“This is a really important study,” said Marc Hurlbert, executive director of the Avon Foundation Breast Cancer Crusade, who was not involved in the study. “If we can understand how this is protective, it might help us to develop better treatments for those who do get breast cancer.”

The findings may also explain why Latinas have lower rates of breast cancer than other Americans. According to federal data, Hispanics have less than a 10 percent lifetime risk of breast cancer, compared with about 13 percent for non-Hispanic whites and 11 percent for blacks.


BCAM:Study: Bilateral mastectomies don’t improve breast cancer patients’ odds


These two divergent reactions are typical of early breast cancer patients. More and more, however, women are choosing contralateral prophylactic mastectomy (CPM) — removing the healthy breast along with the diseased breast — instead of just removing the tumor and surrounding tissue, known as a lumpectomy. (Lumpectomies involve radiation after the surgery.)

Studies show the CPM rate has increased more than fivefold since 1998, fueled more by overestimation of potential risk than actual survival rates. The jump has caused concern in the medical community.

“It’s a very personal choice, but I think some of these decisions are being made out of fear rather than current research findings,” said Dr. Mecker G. Moller, a surgical oncologist and professor of surgery at the University of Miami Miller School of Medicine. “There is only a small percentage of high-risk patients who would benefit from undergoing prophylactic mastectomies, based on genetic predisposition. But some patients don’t want to continue living with the threat. They want peace of mind.”

Peace of mind is not without a price. A double mastectomy is a potentially riskier procedure than a simple lumpectomy, in which surgeons remove the tumor and surrounding tissue but leave the breast intact. What’s more, choosing to remove both breasts to treat cancer affecting only one side does not improve survival rates for most women.

BCAM: Ex-Charger battled breast cancer


Savage, a Chargers backup from 1990 to 92 during a brief NFL career, first detected a lump on the left side of his chest in 2010. He ignored it, figuring it'd dissipate eventually. It grew instead.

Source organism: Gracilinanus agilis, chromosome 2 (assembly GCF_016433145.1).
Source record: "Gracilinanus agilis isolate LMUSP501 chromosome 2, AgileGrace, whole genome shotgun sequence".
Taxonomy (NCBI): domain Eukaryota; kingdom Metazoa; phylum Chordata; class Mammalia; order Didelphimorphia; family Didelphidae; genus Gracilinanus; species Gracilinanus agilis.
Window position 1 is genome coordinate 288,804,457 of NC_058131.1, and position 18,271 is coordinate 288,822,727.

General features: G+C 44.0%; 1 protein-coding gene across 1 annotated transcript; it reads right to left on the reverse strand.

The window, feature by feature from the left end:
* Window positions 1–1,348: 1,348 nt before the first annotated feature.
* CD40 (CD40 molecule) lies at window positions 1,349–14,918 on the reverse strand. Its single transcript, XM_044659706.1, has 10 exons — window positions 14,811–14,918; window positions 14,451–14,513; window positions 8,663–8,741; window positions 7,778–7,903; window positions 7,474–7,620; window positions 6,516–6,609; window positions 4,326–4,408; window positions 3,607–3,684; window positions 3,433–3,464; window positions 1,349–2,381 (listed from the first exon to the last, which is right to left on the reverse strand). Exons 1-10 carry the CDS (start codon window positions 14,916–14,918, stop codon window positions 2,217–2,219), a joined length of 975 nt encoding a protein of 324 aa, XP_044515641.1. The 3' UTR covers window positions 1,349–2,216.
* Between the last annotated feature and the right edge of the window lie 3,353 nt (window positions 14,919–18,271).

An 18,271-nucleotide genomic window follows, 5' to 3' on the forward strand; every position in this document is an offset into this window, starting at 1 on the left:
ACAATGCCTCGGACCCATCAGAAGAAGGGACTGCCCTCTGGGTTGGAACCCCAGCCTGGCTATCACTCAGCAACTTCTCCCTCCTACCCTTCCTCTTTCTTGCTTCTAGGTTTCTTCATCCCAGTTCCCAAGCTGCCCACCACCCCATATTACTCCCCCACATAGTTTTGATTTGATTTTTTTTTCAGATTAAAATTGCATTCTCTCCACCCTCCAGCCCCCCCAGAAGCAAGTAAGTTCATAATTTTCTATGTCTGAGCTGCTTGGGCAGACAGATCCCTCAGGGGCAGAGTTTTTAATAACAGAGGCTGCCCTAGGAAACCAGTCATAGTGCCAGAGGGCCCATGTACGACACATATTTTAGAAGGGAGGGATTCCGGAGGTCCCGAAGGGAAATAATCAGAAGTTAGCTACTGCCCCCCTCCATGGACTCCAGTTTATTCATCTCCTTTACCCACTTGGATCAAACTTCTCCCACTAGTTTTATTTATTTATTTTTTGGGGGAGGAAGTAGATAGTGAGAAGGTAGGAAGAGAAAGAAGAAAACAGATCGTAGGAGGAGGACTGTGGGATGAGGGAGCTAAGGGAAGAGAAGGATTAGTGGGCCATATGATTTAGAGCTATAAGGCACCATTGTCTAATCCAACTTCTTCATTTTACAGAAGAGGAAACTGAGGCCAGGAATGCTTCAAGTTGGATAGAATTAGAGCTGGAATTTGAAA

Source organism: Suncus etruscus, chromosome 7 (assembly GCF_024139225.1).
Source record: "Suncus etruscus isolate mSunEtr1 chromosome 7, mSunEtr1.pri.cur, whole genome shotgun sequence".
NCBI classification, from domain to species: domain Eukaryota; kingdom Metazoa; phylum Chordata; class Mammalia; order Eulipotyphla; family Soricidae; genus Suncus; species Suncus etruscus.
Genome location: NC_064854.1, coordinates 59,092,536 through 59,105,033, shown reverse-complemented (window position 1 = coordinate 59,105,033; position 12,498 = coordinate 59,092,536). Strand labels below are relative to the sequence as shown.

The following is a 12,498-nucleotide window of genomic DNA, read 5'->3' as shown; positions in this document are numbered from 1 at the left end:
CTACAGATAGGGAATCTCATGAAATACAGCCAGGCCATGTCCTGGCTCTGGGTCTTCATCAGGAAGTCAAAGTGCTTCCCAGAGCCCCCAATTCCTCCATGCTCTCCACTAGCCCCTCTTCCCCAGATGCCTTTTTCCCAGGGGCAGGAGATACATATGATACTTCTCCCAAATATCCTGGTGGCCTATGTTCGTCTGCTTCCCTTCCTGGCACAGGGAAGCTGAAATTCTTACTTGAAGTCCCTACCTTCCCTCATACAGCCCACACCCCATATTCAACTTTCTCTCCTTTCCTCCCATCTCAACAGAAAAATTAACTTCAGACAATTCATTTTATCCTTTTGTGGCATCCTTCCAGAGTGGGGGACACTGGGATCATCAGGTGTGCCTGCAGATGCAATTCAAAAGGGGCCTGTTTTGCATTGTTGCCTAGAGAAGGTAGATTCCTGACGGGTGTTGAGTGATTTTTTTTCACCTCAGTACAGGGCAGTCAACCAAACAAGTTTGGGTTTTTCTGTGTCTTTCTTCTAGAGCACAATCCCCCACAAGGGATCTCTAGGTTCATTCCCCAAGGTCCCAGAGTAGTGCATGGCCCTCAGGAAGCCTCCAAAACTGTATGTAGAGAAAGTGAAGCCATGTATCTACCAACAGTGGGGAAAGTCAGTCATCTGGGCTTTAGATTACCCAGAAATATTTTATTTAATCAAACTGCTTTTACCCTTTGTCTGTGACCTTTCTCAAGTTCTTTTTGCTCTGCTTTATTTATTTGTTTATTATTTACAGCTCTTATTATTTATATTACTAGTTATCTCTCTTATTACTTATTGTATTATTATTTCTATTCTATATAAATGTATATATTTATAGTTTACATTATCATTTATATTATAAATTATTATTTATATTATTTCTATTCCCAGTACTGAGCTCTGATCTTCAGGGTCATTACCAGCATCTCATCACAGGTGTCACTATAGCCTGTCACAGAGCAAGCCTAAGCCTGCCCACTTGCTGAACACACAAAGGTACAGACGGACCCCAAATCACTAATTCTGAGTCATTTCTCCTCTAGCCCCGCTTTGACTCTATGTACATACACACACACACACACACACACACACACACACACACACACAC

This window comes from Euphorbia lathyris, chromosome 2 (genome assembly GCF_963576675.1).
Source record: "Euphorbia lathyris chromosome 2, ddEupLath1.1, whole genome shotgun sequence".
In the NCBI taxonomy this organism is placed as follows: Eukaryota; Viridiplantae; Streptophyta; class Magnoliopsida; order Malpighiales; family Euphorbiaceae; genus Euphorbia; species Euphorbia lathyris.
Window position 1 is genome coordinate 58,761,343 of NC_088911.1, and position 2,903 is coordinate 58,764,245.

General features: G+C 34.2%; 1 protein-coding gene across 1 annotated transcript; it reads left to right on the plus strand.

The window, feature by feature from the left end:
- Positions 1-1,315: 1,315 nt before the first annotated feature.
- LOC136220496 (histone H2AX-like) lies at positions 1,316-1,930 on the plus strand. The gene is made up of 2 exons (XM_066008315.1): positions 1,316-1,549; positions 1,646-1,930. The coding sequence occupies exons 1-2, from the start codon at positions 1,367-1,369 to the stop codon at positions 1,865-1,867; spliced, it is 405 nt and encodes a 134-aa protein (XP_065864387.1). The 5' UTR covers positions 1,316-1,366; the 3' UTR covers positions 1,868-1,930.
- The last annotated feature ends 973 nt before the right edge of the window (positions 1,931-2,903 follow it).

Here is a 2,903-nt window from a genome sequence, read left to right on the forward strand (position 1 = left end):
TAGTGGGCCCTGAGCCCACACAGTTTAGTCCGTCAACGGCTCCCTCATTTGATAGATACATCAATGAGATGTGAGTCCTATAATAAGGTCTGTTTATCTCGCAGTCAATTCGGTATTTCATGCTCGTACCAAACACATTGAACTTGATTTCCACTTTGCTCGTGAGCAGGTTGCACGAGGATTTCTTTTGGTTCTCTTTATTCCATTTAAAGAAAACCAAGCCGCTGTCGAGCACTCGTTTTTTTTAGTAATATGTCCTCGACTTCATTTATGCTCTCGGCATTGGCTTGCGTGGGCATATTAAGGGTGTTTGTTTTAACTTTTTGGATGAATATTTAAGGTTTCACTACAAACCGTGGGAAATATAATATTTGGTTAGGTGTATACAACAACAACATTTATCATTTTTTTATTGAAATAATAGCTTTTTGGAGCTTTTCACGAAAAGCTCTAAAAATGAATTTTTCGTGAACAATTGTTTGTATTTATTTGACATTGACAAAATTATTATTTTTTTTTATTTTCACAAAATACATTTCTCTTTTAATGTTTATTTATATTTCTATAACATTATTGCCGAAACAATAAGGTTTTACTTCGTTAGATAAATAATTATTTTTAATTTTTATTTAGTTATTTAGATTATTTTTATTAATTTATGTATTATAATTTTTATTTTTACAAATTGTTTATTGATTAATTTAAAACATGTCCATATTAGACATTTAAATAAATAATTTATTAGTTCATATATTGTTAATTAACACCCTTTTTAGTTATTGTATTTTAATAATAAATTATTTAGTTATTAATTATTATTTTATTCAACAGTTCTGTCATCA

A car accident several months later forced him to see a doctor. He mentioned the lump as a "by the way," leading to a mammogram that led to a biopsy and then diagnosis for stage II breast cancer.

The disease is far less common in men than women.

According to the American Cancer Society, about 1 percent of breast-cancer cases in the United States occur in men. An estimated 2,360 new cases of invasive breast cancer will have been diagnosed this year compared to about 232,670 for women. Savage said that he went through six chemotherapy treatments, the last few of which were far more brutal than any injury in his career.

Isis fighters 'crucify' 17-year-old boy in Syria (Warning...Graphic)


Isis fighters have reportedly executed a 17-year-old boy and left his body on display on a cross in Syria.

Pictures being shared online show a banner attached to the teenager’s chest saying the boy has been crucified for taking photos of Isis military bases, as well as receiving “500 Turkish lira” for any footage taken.

The message describes the ruling for the alleged crime as “apostasy” and states the teenager has been “killed and crucified for a period of three days” as the punishment.

The alleged execution comes after it emerged Isis militants had beheaded their own fighters for spying and espionage.

Islamic State Actually Has More Support In Britain Than In Arab Nations


The Islamic State group has substantially less support in Arab nations than it does in European countries, including Britain, according to a new report into attitudes towards the brutal jihadist group.

The Syria and Iraq-based group, also known as ISIS or ISIL, enjoys practically no popularity in Egypt, Lebanon, or Saudi Arabia, according to research by the Washington Institute. Saudi Arabia is one of five Arab nations which joined the US in airstrikes on Islamic State (IS) targets in Syria.

Just 3% of Egyptian expressed a positive opinion of the IS, only 5% of Saudis, and under 1% of Lebanese respondents showed any support for the group. It does not mean, the researchers point out, that there is absolutely no support for IS in those countries as the small percentages add up to around 1.5 million people in Egypt, 500,000 in Saudi Arabia, and a few thousand in Lebanon.

A British fighter has appeared in another video for Islamic State